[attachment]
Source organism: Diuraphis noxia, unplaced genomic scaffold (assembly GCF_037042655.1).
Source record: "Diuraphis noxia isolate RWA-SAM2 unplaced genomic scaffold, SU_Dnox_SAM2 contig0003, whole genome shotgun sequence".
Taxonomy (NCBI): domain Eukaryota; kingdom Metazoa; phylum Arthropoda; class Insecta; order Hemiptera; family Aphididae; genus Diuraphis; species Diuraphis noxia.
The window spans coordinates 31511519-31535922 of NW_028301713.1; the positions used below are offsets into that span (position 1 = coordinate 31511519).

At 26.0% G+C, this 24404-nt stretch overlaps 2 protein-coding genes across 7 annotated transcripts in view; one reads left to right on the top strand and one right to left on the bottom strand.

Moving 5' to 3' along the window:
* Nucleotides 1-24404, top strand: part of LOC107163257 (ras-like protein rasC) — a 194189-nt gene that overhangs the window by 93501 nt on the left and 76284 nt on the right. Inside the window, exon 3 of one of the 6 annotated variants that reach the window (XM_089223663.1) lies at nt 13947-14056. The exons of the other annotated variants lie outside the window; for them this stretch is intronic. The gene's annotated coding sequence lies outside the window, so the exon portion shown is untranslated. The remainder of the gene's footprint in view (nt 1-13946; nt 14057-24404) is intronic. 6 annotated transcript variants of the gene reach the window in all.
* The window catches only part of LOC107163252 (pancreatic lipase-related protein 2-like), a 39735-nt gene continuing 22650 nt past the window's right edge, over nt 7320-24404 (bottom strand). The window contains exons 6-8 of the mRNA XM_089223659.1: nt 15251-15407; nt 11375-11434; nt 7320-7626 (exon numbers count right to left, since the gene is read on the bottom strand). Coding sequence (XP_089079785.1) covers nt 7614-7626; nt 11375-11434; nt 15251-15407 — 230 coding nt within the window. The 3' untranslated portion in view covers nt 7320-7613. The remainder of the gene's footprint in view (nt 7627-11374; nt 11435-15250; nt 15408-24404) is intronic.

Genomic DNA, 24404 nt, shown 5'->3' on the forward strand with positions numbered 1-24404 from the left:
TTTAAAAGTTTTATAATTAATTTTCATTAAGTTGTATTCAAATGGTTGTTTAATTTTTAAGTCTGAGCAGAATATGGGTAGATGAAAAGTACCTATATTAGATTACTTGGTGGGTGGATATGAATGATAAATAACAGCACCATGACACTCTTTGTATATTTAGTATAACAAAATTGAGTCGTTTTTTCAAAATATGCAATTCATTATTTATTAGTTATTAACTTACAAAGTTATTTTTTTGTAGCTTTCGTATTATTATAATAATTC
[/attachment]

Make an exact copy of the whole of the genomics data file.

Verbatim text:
Source organism: Diuraphis noxia, unplaced genomic scaffold (assembly GCF_037042655.1).
Source record: "Diuraphis noxia isolate RWA-SAM2 unplaced genomic scaffold, SU_Dnox_SAM2 contig0003, whole genome shotgun sequence".
Taxonomy (NCBI): domain Eukaryota; kingdom Metazoa; phylum Arthropoda; class Insecta; order Hemiptera; family Aphididae; genus Diuraphis; species Diuraphis noxia.
The window spans coordinates 31511519-31535922 of NW_028301713.1; the positions used below are offsets into that span (position 1 = coordinate 31511519).

At 26.0% G+C, this 24404-nt stretch overlaps 2 protein-coding genes across 7 annotated transcripts in view; one reads left to right on the top strand and one right to left on the bottom strand.

Moving 5' to 3' along the window:
* Nucleotides 1-24404, top strand: part of LOC107163257 (ras-like protein rasC) — a 194189-nt gene that overhangs the window by 93501 nt on the left and 76284 nt on the right. Inside the window, exon 3 of one of the 6 annotated variants that reach the window (XM_089223663.1) lies at nt 13947-14056. The exons of the other annotated variants lie outside the window; for them this stretch is intronic. The gene's annotated coding sequence lies outside the window, so the exon portion shown is untranslated. The remainder of the gene's footprint in view (nt 1-13946; nt 14057-24404) is intronic. 6 annotated transcript variants of the gene reach the window in all.
* The window catches only part of LOC107163252 (pancreatic lipase-related protein 2-like), a 39735-nt gene continuing 22650 nt past the window's right edge, over nt 7320-24404 (bottom strand). The window contains exons 6-8 of the mRNA XM_089223659.1: nt 15251-15407; nt 11375-11434; nt 7320-7626 (exon numbers count right to left, since the gene is read on the bottom strand). Coding sequence (XP_089079785.1) covers nt 7614-7626; nt 11375-11434; nt 15251-15407 — 230 coding nt within the window. The 3' untranslated portion in view covers nt 7320-7613. The remainder of the gene's footprint in view (nt 7627-11374; nt 11435-15250; nt 15408-24404) is intronic.

Genomic DNA, 24404 nt, shown 5'->3' on the forward strand with positions numbered 1-24404 from the left:
TTTAAAAGTTTTATAATTAATTTTCATTAAGTTGTATTCAAATGGTTGTTTAATTTTTAAGTCTGAGCAGAATATGGGTAGATGAAAAGTACCTATATTAGATTACTTGGTGGGTGGATATGAATGATAAATAACAGCACCATGACACTCTTTGTATATTTAGTATAACAAAATTGAGTCGTTTTTTCAAAATATGCAATTCATTATTTATTAGTTATTAACTTACAAAGTTATTTTTTTGTAGCTTTCGTATTATTATAATAATTC